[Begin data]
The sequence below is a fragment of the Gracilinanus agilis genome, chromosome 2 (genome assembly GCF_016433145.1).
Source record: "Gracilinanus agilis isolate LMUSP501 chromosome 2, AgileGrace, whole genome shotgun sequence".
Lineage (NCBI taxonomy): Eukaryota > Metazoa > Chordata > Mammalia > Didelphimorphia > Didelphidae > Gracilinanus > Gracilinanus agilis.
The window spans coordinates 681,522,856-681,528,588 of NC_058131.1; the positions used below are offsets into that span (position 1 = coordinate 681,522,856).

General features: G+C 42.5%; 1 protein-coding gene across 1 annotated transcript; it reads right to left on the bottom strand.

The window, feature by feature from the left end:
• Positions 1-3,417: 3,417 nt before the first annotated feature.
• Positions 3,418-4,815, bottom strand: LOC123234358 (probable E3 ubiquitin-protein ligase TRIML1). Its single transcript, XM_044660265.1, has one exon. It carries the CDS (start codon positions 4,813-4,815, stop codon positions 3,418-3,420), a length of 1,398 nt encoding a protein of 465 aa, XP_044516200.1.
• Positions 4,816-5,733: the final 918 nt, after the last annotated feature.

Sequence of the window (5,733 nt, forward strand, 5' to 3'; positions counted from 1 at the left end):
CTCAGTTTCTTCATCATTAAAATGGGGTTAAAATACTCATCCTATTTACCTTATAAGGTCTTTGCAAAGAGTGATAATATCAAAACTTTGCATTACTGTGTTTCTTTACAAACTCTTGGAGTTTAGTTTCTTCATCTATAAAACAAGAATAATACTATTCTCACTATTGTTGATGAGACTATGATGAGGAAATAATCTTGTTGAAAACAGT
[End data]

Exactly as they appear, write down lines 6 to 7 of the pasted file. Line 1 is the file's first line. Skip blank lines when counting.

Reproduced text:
The window, feature by feature from the left end:
• Positions 1-3,417: 3,417 nt before the first annotated feature.